From concept painting to repost, an artist’s journey in open source demos

Releases for Babylon.js are one of our most hectic and exciting times on the team. There’s a big push to make sure everything is solid and ship-worthy while also preparing our most visible content that highlights the new engine features. This is where I spend most of my time pre-launch: pushing our release demos through concept, design, modeling, texturing, animation, shader design, and writing the code to tie it all together.

For our 4.1 release of Babylon.js, we launched our new node material editor. This tool makes shader creation more intuitive while also adding a layer of optimization for any users who aren’t versed with authoring in glsl. I knew I had to go big with the demos we created for node material so I decided to create custom magic effects on classic fantasy weapons to show how you could push this new system to create game assets similar to what we are used to seeing in native game engines.

The new Babylon.js node material editor released in version 4.1

I started by gathering references to inspire the design of my assets and lock myself into the style of the fantasy genre common in classic massively multiplayer games. I also decided to throw back to a nostalgic style of hand-painted textures which reinforced the stylized look I was going for. I infused that inspiration into the initial sketches and refined them into painted concepts of the assets.

Then it was on to modeling, which was fairly quick since I was working from refined concept art. However, there was increased complexity in the UV unwrapping of the assets as I had to decide how the animated glow effects in the shader would affect how I would be painting the textures. After a couple of quick prototypes, I was able to land on a compromise between the ease of the animation of glow effects and being able to paint the diffuse texture in an undistorted layout.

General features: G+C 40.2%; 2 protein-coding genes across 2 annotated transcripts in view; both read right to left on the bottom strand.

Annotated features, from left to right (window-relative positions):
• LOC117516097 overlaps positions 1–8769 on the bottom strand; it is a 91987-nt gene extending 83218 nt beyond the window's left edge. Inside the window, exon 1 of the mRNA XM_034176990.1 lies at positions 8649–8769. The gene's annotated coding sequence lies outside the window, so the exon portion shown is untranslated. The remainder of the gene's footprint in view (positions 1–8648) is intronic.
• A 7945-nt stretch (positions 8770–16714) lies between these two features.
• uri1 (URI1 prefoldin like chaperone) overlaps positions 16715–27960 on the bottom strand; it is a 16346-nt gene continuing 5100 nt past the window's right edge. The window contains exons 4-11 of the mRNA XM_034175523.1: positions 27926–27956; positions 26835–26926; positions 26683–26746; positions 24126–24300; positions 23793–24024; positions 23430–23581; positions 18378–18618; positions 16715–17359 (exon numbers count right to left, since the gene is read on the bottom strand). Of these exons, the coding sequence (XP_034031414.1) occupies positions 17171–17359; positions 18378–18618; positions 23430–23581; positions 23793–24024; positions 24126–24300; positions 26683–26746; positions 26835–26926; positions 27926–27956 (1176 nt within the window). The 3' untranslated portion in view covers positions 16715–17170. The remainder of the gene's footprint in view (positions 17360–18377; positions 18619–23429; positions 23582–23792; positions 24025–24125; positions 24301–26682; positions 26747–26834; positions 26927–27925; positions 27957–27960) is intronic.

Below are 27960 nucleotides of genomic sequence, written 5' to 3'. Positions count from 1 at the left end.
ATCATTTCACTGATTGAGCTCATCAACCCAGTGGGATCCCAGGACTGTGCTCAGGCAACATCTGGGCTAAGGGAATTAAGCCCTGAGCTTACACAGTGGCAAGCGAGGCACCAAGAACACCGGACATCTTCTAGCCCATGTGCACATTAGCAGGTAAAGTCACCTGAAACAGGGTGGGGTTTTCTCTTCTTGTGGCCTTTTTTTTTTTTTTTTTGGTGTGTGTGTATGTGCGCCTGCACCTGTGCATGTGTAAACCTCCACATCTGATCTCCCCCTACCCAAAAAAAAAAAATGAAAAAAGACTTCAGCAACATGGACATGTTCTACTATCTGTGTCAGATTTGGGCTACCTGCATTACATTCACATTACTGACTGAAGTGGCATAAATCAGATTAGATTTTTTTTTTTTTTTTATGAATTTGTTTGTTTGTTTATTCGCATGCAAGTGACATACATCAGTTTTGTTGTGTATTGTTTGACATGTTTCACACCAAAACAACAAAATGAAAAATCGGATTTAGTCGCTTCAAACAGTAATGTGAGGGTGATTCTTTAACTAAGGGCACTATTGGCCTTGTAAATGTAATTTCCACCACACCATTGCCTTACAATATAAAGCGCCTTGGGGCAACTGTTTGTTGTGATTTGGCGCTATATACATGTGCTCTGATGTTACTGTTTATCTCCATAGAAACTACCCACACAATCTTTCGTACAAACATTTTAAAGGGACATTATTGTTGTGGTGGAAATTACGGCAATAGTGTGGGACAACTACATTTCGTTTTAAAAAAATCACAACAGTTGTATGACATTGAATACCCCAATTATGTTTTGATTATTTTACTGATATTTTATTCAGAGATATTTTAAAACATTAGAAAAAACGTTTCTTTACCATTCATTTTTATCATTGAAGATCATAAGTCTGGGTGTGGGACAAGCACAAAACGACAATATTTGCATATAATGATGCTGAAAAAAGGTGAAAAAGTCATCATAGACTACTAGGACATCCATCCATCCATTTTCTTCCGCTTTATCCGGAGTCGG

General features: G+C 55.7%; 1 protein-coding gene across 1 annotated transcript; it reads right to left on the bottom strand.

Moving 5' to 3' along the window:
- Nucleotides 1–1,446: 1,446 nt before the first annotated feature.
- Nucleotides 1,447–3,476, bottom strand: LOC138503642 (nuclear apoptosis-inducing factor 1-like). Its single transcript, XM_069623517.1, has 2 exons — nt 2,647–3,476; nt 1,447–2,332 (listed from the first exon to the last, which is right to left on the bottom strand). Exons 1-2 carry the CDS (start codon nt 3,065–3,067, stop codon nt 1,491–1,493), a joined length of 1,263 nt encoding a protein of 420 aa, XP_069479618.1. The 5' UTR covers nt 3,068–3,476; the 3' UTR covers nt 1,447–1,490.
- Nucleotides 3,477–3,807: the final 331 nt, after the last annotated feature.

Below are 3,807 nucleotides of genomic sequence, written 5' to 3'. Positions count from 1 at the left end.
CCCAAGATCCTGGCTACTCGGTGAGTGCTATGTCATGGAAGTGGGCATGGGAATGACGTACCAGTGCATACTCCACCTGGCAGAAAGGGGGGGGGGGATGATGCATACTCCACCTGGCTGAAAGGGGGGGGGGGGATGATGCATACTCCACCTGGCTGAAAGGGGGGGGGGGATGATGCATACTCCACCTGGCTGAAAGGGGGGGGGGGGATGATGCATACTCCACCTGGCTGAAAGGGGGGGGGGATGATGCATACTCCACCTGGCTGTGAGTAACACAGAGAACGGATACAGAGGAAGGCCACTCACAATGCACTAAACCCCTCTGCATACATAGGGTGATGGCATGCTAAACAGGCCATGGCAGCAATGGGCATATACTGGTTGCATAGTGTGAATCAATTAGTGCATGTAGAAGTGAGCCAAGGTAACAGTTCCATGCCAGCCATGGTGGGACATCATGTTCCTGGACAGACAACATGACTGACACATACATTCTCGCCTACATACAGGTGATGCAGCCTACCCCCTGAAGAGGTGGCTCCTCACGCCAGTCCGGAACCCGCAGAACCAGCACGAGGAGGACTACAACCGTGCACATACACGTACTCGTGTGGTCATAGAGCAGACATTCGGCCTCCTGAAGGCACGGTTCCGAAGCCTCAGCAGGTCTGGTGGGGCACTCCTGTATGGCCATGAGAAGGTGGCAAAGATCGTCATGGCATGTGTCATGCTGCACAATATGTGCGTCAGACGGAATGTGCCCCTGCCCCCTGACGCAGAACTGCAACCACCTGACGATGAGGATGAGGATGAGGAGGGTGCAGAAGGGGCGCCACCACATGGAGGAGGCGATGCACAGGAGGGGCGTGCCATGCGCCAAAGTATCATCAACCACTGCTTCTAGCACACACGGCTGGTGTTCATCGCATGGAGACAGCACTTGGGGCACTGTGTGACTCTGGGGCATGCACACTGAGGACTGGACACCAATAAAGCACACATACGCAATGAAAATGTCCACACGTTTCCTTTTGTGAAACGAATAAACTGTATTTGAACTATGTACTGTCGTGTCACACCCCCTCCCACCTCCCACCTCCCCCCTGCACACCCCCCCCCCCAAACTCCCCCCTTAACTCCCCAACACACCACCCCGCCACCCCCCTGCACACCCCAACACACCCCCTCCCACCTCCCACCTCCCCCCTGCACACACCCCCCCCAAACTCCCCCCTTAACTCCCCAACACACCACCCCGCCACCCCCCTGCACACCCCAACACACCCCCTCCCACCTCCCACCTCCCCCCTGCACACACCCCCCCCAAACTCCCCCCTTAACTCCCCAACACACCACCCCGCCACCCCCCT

Concept sketches and final concept painting for one of the assets of the demo.

I spent a lot of time working up to the style I wanted for the painting of the textures. This is a style that I rarely work with, so I did some intense study of the brush strokes made by artists who have lived this style. This is where the time spent collecting reference art was invaluable. Being able to look at how different artists create their strokes helped me land on my style for these assets. It was both frustrating as I was trying to find the right way of laying down color and satisfying once my hand started to build that muscle memory to render the style consistently.

From there, I built the shaders and particle systems that would sell the effects. I wanted animated transitions and layered motion for the glow effects and particles to create a reveal that had several surprises for the viewer as each effect builds. And each weapon had a different challenge — from a glow spreading from the blade edge, to a sequential and pulsating glow, to the incorporation of morph targets for mesh animation. Each weapon needed a unique solution in the shader and accompanying animations so that we could demonstrate many of the nodes in the new editor.

Low poly model for one of the demo assets

Even after all the effort put into planning and creating the art assets, I still needed to write 1,000 lines of code to load the assets, create and sequence animations, control the effect states, animate the scene to create pleasing transitions, and add a simple UI layer for the user to interact with the demo. For the version we added to the release video, I scripted the motion of the demo to key presses so we could replicate and tweak the motion for recording.